A Pain You Can’t Ignore: Endometriosis

Stomachaches, nausea, cramps. What you think is just part of being female could actually be a dangerous, debilitating disease. Here’s what you need to know about endometriosis — and why exercise could be the best antidote of all.

— By Kristina Grish

What Is Endometriosis?

Last January, after a long run, I sat down to a delicious dinner of Thai takeout — then sprinted to the bathroom three hours later. Diarrhea turned to blood, and when I thought I was well enough to stand, I actually passed out. My husband, Scott, found me a few feet from the toilet with my pants around my ankles. He was scared; I was mortified. We’d been married only six months, and this was hardly newlywed bliss.

I blamed dodgy tofu, or maybe a bad mango salad. My symptoms persisted through the night, so I called a gastroenterologist the next morning. He saw me right away and scheduled a colonoscopy. The verdict? Inflammation and impaired blood flow to the large intestine, a problem most common in men and women over the age of 60. I’m 33.

The stomach pain, nausea, and diarrhea continued for several weeks, coupled with sharp cramps and deep pain during sex. My GI doctor prescribed a common antispasm medication to calm my intestinal issues. I saw a food allergist to manage my diet and bloating, and an acupuncturist to help with the cramps. I still exercised, though not as often. I found that high-intensity Spinning, when I felt up to it, muted the pain.

After months of turmoil, my gyno performed laparoscopic surgery; this revealed that I have endometriosis, a chronic disease in which the uterus’s endometrial lining begins to grow elsewhere, such as on other pelvic organs, interfering with their function and potentially damaging the bladder, intestines, and appendix. Surgery, the only sure way to confirm and correct the condition, showed that the sticky endometrial lining was binding my left ovary to my intestines and uterus, putting pressure on the organs and likely causing the intestinal problems. It had also grown on both ovaries and the area behind my uterus, which contributed to my stomach pain.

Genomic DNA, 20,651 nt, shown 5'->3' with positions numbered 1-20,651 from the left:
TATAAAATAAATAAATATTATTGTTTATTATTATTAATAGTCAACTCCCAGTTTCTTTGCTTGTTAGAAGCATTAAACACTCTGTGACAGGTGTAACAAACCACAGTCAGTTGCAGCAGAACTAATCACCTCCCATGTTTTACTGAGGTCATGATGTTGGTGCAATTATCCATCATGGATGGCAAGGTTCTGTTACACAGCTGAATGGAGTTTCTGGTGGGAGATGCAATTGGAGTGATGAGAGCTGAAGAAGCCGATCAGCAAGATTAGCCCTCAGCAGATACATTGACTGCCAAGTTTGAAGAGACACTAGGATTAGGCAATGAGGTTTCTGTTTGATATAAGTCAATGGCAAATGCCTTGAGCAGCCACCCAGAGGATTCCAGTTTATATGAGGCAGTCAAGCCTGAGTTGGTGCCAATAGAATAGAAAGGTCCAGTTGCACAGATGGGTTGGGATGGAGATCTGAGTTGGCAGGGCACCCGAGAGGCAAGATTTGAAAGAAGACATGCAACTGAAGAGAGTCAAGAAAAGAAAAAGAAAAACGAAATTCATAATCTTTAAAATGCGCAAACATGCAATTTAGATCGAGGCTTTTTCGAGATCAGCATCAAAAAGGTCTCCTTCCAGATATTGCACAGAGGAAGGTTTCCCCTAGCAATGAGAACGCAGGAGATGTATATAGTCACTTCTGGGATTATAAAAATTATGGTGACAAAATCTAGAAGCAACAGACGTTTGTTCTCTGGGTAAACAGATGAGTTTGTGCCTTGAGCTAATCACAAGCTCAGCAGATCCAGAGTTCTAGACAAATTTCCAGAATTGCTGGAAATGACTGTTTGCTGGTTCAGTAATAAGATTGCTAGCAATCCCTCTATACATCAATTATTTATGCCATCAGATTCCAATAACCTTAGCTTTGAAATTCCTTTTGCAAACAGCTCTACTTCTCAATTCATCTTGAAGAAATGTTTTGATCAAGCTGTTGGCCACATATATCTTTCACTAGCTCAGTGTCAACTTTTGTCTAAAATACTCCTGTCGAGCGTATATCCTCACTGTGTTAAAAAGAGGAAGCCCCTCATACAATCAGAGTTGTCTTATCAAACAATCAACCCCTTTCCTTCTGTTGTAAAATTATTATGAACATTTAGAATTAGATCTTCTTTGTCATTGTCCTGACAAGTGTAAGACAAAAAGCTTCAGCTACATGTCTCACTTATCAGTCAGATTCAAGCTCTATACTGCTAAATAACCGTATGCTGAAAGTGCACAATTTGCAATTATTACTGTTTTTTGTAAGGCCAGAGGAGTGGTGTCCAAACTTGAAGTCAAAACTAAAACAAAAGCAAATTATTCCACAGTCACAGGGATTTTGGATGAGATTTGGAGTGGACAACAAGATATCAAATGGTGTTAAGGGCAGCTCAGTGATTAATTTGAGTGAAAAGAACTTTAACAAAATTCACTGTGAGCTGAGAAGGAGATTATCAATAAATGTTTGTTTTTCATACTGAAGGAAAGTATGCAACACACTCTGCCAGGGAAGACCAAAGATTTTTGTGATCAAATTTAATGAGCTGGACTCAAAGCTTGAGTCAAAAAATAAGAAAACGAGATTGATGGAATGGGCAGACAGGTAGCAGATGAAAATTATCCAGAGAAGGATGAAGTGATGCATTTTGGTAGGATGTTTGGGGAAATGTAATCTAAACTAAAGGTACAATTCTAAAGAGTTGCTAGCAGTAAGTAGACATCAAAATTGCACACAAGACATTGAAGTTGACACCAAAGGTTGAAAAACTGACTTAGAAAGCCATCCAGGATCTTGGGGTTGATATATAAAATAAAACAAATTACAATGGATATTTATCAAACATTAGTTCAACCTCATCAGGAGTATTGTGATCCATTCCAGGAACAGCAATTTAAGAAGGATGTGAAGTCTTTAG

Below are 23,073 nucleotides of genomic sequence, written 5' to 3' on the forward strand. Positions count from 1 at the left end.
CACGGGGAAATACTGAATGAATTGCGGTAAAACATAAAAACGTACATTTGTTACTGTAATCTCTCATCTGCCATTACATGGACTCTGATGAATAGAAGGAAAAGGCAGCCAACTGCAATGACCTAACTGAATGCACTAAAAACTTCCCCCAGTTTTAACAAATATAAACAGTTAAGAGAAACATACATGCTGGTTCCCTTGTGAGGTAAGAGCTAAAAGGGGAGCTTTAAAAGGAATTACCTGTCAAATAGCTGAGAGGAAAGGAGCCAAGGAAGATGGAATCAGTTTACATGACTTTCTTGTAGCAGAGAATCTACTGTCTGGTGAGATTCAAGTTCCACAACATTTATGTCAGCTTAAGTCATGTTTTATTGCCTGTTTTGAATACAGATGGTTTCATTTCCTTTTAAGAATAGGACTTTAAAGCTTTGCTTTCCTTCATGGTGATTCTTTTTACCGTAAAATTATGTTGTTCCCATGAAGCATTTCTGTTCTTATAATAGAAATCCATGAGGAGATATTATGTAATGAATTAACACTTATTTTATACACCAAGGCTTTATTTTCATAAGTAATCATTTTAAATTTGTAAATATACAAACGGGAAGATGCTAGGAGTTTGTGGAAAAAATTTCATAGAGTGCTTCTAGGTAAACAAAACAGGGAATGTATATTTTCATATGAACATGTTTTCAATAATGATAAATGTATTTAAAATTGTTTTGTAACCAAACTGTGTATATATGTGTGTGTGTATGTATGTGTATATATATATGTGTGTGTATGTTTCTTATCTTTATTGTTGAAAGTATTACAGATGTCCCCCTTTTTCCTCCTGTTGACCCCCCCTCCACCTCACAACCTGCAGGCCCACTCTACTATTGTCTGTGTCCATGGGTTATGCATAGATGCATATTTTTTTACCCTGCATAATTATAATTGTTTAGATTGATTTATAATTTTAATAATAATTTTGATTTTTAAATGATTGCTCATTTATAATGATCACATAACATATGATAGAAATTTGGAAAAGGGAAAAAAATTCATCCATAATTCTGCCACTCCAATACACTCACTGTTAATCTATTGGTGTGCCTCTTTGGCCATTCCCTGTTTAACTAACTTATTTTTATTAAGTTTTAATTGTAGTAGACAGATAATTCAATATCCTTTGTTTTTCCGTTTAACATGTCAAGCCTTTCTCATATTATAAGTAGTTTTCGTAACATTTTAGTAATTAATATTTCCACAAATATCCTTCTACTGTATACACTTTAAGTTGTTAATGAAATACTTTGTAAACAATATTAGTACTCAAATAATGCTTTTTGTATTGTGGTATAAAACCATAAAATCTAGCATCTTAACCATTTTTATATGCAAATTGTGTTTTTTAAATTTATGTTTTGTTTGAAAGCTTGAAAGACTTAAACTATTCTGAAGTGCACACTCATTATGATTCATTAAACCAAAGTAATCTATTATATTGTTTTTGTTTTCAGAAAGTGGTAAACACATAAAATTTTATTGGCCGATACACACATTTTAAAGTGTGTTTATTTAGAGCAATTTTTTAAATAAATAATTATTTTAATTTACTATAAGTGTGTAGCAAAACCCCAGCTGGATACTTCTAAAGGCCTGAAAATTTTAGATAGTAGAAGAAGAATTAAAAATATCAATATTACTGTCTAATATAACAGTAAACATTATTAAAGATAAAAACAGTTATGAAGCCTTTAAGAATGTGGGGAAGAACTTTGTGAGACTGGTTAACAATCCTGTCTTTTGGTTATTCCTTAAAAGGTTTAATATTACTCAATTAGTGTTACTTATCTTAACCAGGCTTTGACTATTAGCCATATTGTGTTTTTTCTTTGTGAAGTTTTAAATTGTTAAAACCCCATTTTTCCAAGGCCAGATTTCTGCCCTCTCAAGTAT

Listen to Your Gut

Endometriosis is a problem that more than 80 million women across the world suffer from — with at least 10 million cases in the United States alone, according to the Endometriosis Research Center. It’s one of the top three causes of infertility, is the source of an estimated 80 percent of chronic pelvic pain, and accounts for more than half of the 600,000 hysterectomies performed annually. A 2007 study calculated that costs of endometriosis care in the U.S. reached $22 billion in one year alone.

Yet because few women share details about something so personal, it’s easy to feel, as I did, confused about what’s happening. Here’s what I learned: During a normal period, the uterus sheds its endometrial lining, and small amounts of endometrial cells pass harmlessly through the pelvic area and exit the body. But in an endometriosis patient, when these cells are shed they invade other areas of the body. They frequently implant themselves on the uterus, ovaries, fallopian

Twelve years ago Mary Frances Mango, 35, a nurse in Smithtown, New York, was diagnosed with Endometriosis. After the surgery, he [Dr. Seckin] put her on a mild birth control pill to moderate estrogen levels and lower the chance of future growth. So far, she’s pain-free.

//www.drseckin.com/member_files/topic_files/fitness.pdf

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Patient Reviews

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  • Rebecca Black